Judging from the material in the international literature, tornadoes are practically absent in Brazil. Fujita (1973) was the first to attempt to map the geographical occurrence of tornadoes in the world. Goliger and Milford (1998) and Brooks and Doswell (2001a) updated Fujita’s world statistics on tornadoes, including more cases. In both studies, tornadoes in South America were detected only in Argentina, with very few cases in the southern region of Brazil.

According to Doswell et al. (1999), tornado reporting in the United States is a result of a combination of the public forecasting services and volunteer spotter programs. They state that in March 1952, the U.S. Weather Bureau started a Severe Local Storms Forecasting unit, which had the direct result of an increase in tornado reports from an average of less than 200 to 1200 yr−1 by the end of the 1990s (see also Verbout et al. 2006). Brooks and Doswell (2001b) attribute this increase to better observation and reporting procedures.

In Brazil, there is no official reporting system for tornadoes, but spontaneous volunteers have helped raise the awareness that tornadoes do occur and that they are a potential threat to life and property. This article addresses the increase in tornado reports found in the media, newspapers, television, and Internet in Brazil. Though this kind of reporting is irregular and unscientific, it is the only available source for this phenomenon, other than the very few cases that have reached the scientific literature.

The frequency of tornado reports in the various regions of Brazil is presented, and apparent trends over a few decades are discussed to attempt to explain the increased frequency, mostly based on the increase in media coverage and the advent of the Internet. Section 2 describes the data sources used, section 3 reports the geographical distribution and apparent trends, section 4 discusses other possibilities as causes for the observed trends based on climate variability and/or climate change, and section 5 presents the conclusions.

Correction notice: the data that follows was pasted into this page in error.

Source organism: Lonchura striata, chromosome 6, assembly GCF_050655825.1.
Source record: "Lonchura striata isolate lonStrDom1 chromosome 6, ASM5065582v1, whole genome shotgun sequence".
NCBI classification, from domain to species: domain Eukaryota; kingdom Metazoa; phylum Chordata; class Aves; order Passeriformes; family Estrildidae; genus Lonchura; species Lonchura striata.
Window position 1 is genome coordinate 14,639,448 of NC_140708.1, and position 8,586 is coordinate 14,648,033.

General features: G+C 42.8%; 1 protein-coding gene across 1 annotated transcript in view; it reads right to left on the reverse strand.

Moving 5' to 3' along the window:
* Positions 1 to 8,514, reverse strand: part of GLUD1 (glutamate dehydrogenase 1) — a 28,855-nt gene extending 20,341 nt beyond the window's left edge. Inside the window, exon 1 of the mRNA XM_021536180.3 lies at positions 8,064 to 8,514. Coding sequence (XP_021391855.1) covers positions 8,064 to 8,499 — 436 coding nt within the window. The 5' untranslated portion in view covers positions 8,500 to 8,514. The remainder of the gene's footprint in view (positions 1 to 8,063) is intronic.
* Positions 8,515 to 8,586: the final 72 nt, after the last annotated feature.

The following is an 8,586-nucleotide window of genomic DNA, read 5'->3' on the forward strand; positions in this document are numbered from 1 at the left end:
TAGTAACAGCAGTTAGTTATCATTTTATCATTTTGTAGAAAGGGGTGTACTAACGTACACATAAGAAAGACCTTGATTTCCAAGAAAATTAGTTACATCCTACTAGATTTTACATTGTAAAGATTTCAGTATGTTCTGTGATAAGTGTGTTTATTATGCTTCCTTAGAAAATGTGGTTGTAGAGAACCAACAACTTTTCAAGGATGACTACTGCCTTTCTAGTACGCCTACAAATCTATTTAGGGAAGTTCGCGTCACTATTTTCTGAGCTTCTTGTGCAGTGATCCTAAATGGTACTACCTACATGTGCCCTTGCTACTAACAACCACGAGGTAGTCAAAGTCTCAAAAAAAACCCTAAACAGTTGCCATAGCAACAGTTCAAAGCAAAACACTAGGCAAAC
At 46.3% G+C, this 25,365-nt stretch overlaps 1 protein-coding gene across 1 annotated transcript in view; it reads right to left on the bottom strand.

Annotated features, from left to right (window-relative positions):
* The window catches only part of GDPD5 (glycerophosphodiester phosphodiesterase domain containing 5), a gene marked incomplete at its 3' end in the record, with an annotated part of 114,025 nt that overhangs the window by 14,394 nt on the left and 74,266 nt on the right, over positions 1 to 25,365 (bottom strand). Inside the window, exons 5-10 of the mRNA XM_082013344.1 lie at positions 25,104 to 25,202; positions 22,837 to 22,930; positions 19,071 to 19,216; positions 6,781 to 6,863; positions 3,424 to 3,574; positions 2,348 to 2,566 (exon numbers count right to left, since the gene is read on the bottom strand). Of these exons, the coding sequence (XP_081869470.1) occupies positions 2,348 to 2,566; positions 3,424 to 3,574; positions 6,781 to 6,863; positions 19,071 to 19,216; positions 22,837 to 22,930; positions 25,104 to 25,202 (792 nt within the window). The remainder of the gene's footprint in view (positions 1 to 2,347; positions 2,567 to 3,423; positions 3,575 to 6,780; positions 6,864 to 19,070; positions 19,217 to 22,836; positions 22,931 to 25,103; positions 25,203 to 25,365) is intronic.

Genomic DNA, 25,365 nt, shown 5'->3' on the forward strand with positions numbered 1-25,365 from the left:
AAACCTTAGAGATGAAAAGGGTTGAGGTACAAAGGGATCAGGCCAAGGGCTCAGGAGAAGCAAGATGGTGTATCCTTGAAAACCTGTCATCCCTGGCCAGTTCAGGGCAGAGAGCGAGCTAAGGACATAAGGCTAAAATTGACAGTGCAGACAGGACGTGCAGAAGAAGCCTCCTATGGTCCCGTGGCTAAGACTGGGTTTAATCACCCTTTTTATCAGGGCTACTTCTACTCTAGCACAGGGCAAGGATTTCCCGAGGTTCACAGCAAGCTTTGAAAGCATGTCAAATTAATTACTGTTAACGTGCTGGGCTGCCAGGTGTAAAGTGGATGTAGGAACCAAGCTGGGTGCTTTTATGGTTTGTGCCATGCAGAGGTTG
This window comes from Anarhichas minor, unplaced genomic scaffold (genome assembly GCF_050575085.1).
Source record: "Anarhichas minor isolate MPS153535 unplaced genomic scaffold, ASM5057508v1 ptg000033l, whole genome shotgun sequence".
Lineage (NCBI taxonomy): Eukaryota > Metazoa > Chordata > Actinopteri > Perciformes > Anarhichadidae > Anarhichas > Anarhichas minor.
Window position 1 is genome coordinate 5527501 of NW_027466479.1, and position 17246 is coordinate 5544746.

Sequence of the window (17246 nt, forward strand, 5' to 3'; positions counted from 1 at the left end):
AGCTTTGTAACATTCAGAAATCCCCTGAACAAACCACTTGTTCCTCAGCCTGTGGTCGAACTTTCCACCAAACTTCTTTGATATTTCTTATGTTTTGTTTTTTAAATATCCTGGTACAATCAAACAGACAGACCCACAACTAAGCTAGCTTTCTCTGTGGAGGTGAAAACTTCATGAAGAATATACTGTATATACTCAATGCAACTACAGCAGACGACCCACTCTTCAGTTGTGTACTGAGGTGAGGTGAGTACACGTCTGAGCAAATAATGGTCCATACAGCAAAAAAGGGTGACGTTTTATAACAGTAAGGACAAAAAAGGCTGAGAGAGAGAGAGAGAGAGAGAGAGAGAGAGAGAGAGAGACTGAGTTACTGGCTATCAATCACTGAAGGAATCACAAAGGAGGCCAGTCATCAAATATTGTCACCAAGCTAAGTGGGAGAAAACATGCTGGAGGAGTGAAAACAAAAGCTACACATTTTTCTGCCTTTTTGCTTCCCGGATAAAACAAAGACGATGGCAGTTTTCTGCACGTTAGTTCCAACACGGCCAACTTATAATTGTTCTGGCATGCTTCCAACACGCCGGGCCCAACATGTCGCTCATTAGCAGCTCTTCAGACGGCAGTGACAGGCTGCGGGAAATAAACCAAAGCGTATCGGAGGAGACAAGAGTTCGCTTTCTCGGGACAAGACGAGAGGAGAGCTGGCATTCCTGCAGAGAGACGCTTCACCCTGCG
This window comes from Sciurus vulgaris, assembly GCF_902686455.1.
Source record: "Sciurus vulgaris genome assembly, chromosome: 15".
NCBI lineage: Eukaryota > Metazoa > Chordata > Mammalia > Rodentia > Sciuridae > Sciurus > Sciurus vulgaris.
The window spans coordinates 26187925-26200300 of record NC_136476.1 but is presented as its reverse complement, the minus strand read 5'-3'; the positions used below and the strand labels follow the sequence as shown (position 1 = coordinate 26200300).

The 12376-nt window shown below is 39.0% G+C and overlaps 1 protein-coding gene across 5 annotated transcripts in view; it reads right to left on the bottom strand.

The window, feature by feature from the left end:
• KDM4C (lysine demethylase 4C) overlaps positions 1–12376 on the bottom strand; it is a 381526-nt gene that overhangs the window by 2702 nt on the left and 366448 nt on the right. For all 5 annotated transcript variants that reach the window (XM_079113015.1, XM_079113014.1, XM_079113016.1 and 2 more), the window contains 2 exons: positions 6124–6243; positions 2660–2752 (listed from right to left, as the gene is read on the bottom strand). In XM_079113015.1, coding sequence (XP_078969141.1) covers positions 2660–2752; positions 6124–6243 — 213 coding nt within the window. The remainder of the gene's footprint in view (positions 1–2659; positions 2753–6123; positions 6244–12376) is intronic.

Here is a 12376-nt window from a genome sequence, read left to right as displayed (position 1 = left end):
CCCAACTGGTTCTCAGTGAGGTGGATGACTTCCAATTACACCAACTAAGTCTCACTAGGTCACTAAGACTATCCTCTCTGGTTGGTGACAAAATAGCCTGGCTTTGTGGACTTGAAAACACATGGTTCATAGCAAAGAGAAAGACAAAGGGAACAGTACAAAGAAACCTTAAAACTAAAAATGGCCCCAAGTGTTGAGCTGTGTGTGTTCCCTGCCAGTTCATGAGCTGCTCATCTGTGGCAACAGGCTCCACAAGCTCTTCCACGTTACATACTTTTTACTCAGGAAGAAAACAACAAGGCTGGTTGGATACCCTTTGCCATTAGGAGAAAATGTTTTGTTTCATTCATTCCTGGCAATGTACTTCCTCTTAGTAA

2. Data

There is no official compilation of tornado episodes by the Brazilian government weather service. The surface network of meteorological stations has improved considerably over recent years, mostly using automated weather stations that do not report severe weather–related phenomena. The weather stations that do have visual observations are restricted to larger cities.

Since the early twentieth century sporadic cases of tornadoes have been reported, with a few appearing in the international literature (De Sampaio Ferraz 1927; Dyer 1988, 1994; Silva Dias 1999), but most of those are in Portuguese, having been published in the proceedings of local meteorological meetings or local meteorological journals. Particularly relevant are the reports by Nechet (2002) and Marcelino (2003), which present the general conditions of tornado occurrence and the documentation of damage associated with tornadoes.

After the popularization of the Internet, in 2005 a group of meteorologists started to document tornado cases and publish their associated features on a Web site (http://www.temposeveronobrasil.com; see the acknowledgments section at the end of this paper). They also tried to compile past tornado events that were scattered over different publications and newspaper reports. With their permission, the data from their site, as of early 2009, will be used here. With the intention of confirming the occurrence of tornadoes, only cases with an associated newspaper article or television news report are used. The reason for choosing only documented cases is to ensure the reliability of the tornado cases.